Washed Away (Hardcover)
How the Great Flood of 1913, America's Most Widespread Natural Disaster, Terrorized a Nation and Changed It Forever
Pegasus Books, 9781605984049, 336pp.
Publication Date: February 13, 2013
The incredible story of a flood of near-biblical proportions-its destruction, its heroes and victims, and how it shaped America's natural-disaster policies for the next century.
The storm began March 23, 1913, with a series of tornadoes that killed 150 people and injured 400. Then the freezing rains started and the flooding began. It continued for days. Some people drowned in their attics, others on the roads when the tried to flee. It was the nation's most widespread flood ever -- more than 700 people died, hundreds of thousands of homes and buildings were destroyed, and millions were left homeless. The destruction extended far beyond the Ohio valley to Illinois, Indiana, Michigan, Nebraska, Pennsylvania, Tennessee, Arkansas, Louisiana, Kentucky, West Virginia, New York, New Jersey, and Vermont. Fourteen states in all, and every major and minor river east of the Mississippi.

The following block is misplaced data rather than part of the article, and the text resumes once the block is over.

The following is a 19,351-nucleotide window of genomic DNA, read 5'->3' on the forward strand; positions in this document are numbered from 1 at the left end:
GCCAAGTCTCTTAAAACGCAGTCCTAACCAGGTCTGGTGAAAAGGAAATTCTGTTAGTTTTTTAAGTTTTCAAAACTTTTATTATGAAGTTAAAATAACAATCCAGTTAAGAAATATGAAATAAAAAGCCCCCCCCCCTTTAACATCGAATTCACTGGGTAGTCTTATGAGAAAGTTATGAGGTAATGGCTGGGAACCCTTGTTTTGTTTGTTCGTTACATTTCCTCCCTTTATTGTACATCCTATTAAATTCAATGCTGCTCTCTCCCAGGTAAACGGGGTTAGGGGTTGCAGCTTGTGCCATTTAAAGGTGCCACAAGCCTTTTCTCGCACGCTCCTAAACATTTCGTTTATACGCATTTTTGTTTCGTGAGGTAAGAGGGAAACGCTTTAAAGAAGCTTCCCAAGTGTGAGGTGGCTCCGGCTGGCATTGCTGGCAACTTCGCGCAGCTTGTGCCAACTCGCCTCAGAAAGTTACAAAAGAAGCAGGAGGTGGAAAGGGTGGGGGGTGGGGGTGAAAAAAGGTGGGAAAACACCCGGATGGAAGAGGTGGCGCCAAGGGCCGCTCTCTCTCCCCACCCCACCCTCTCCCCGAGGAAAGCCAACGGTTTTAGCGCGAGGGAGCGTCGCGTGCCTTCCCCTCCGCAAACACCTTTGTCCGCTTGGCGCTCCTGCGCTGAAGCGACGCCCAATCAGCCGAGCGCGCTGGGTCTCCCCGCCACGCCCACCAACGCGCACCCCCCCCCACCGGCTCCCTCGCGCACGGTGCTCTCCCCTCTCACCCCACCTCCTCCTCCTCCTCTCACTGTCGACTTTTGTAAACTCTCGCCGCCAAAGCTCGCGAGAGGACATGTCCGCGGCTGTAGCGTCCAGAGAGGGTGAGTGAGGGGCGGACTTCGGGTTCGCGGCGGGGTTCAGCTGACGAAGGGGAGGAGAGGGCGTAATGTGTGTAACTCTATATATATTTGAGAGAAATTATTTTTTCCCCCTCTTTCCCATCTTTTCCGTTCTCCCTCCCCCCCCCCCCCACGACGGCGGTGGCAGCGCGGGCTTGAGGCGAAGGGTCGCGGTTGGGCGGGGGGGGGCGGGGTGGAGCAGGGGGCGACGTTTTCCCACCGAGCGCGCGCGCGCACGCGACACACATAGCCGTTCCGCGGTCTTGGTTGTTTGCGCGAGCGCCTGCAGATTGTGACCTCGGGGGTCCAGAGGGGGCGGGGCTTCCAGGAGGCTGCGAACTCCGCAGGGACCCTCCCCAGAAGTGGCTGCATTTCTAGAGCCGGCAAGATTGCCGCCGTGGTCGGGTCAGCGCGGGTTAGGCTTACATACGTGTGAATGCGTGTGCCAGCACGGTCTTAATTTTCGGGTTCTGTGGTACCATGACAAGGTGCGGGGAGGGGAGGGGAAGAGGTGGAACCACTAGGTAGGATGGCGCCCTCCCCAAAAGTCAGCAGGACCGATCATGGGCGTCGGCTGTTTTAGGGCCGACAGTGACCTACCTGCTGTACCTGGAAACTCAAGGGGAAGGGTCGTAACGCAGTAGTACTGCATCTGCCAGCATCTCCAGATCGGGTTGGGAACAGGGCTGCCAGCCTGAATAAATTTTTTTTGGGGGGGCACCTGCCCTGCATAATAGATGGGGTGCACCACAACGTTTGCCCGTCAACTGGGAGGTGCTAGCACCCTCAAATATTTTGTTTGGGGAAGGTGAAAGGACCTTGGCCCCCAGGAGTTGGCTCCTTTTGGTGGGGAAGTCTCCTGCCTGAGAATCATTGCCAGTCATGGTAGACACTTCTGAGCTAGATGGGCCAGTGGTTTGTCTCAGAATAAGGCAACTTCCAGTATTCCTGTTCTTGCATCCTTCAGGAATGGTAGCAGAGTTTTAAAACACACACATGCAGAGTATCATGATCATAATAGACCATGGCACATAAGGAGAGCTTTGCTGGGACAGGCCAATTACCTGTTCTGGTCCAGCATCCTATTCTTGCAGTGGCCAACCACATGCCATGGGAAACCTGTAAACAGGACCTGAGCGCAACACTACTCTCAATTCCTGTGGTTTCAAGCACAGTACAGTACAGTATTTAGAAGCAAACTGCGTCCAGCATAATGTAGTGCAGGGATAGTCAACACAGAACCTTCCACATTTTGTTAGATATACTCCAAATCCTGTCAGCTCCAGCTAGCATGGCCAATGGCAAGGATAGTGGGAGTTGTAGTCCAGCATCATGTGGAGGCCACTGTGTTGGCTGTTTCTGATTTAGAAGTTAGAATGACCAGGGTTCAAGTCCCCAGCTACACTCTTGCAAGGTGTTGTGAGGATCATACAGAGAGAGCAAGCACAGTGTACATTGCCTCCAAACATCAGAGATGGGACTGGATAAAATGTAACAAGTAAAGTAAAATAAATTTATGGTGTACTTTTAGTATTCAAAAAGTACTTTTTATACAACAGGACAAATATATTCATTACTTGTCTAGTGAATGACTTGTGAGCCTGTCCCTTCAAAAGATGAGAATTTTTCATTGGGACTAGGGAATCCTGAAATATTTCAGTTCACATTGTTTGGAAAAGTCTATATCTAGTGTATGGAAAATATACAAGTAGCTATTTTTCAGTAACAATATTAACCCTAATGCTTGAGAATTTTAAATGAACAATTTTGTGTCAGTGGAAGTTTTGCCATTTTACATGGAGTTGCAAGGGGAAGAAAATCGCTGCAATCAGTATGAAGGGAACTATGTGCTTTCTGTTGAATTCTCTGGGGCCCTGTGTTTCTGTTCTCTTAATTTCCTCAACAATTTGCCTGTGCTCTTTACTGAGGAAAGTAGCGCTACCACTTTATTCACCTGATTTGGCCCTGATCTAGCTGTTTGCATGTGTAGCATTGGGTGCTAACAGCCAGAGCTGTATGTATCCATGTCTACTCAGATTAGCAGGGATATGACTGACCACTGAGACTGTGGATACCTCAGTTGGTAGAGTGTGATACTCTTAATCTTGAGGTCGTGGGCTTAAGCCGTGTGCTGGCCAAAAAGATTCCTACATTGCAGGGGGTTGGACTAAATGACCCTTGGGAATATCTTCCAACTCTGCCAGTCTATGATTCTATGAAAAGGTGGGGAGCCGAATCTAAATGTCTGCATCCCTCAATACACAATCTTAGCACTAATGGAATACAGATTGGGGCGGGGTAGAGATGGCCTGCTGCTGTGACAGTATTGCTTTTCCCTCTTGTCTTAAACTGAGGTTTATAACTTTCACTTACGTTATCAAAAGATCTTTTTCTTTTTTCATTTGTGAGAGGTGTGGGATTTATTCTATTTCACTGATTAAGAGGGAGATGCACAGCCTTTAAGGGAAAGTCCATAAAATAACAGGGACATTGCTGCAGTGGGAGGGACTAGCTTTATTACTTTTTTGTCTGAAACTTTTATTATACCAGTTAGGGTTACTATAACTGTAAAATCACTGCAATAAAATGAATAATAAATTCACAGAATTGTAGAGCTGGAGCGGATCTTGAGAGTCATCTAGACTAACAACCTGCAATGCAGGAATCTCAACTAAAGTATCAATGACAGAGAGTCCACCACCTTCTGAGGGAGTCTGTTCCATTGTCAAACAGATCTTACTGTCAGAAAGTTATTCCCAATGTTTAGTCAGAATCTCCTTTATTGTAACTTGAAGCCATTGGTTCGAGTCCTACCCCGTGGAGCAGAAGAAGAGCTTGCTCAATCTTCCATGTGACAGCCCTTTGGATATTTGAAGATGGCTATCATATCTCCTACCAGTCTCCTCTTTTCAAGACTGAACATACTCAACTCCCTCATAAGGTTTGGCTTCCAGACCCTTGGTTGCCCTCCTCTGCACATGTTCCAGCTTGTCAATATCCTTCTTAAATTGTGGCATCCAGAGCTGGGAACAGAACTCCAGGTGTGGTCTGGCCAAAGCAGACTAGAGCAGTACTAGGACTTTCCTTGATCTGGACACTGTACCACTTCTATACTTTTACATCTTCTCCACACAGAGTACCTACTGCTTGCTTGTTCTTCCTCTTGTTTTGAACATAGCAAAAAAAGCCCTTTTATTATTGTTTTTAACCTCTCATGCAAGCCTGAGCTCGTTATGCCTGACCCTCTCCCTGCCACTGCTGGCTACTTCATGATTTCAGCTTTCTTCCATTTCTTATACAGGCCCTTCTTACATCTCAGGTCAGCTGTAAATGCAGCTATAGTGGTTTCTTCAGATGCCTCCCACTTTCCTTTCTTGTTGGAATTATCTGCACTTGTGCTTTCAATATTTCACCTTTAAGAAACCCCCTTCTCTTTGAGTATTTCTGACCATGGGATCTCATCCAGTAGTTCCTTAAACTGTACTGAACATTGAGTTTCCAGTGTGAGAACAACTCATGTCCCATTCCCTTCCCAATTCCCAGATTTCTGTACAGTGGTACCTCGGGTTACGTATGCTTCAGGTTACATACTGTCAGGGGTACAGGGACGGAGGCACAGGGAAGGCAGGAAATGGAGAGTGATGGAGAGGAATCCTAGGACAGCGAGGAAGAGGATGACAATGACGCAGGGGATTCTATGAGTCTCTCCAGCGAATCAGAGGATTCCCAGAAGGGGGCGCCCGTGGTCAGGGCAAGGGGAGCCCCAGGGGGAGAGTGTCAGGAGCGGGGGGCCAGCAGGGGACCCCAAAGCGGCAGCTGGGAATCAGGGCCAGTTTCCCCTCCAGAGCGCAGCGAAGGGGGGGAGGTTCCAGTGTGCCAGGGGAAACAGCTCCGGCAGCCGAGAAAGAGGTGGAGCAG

In the aftermath, flaws in America's natural disaster response system were exposed, echoing today's outrage over Katrina. People demanded change. Laws were passed, and dams were built. Teams of experts vowed to develop flood control techniques for the region and stop flooding for good. So far those efforts have succeeded. It is estimated that in the Miami Valley alone, nearly 2,000 floods have been prevented, and the same methods have been used as a model for flood control nationwide and around the world.
About the Author
Praise For Washed Away: How the Great Flood of 1913, America's Most Widespread Natural Disaster, Terrorized a Nation and Changed It Forever…
Deeply researched, personal accounts of the Midwestern natural disaster whose ramifications can be felt today. Journalist Williams offers an eerily prescient work that comes in the wake of another
storm of the century, Hurricane Sandy. In mid-March 1913, a series of
tornadoes accompanied by a deluge of rain on saturated, thawing ground
caused inordinate damage to a swath of Ohio and Indiana, impacting both
neighboring states and those as far away as Vermont and New Jersey and
leaving approximately 1,000 dead and untold damage to the heartland.
Williams has delved into the archives and extracted the stories of
survivors and many who perished, tragedies witnessed by many and
recorded in newspapers, books and memories passed down. A well-honed chronicle of a significant national disaster, especially timely following the destruction of Sandy.